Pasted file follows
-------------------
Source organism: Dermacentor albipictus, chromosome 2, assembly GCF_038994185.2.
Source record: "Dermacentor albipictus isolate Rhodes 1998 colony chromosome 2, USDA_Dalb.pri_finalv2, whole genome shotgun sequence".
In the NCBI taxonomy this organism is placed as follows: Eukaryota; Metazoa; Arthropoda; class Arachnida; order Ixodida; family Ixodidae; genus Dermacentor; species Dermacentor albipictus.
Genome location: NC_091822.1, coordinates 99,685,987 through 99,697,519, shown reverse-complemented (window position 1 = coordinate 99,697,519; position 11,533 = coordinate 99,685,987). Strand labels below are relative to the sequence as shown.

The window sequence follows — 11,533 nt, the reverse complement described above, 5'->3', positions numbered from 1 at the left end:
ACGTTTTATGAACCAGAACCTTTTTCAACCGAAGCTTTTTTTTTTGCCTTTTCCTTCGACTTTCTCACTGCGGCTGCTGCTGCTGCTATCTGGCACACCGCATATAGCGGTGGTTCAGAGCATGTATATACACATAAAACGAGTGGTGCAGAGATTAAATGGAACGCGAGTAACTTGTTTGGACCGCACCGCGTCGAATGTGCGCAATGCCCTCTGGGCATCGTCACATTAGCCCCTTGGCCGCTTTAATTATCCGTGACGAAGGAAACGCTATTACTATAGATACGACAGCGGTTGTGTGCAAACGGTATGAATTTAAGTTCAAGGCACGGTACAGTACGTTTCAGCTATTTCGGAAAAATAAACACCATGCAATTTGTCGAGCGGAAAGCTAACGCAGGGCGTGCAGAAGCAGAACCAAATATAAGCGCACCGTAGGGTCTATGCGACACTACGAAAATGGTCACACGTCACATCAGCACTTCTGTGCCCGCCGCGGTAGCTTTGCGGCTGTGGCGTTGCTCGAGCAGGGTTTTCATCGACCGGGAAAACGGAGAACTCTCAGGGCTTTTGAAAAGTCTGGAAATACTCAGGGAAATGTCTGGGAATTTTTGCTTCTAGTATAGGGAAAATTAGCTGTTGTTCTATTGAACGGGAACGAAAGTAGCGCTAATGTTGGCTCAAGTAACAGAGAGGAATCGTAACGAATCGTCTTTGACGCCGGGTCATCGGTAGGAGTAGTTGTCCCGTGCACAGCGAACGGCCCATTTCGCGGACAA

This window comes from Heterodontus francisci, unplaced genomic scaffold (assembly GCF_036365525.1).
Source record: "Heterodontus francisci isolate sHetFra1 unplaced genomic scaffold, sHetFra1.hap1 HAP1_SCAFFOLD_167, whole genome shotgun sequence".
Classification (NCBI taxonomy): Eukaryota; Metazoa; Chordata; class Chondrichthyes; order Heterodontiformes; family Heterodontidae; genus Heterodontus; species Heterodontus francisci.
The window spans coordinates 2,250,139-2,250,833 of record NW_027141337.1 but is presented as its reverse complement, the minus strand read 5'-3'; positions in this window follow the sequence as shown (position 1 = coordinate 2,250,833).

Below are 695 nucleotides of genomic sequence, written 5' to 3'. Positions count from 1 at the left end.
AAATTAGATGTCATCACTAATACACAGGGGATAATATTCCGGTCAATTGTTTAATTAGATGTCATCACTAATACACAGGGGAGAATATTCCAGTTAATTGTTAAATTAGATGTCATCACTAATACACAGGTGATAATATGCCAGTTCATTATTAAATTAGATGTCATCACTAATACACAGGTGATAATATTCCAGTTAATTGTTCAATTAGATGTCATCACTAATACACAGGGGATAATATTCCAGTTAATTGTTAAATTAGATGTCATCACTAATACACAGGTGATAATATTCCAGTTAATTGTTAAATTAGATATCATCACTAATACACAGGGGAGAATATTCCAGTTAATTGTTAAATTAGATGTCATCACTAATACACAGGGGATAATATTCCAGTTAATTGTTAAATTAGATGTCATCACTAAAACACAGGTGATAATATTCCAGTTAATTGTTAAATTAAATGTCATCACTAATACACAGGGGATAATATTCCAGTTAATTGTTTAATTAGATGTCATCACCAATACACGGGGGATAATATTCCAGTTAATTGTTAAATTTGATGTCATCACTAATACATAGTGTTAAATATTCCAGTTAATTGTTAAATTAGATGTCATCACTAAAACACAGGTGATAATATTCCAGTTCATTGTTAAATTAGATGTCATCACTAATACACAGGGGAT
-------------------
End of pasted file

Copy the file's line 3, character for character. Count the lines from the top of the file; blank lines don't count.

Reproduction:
In the NCBI taxonomy this organism is placed as follows: Eukaryota; Metazoa; Arthropoda; class Arachnida; order Ixodida; family Ixodidae; genus Dermacentor; species Dermacentor albipictus.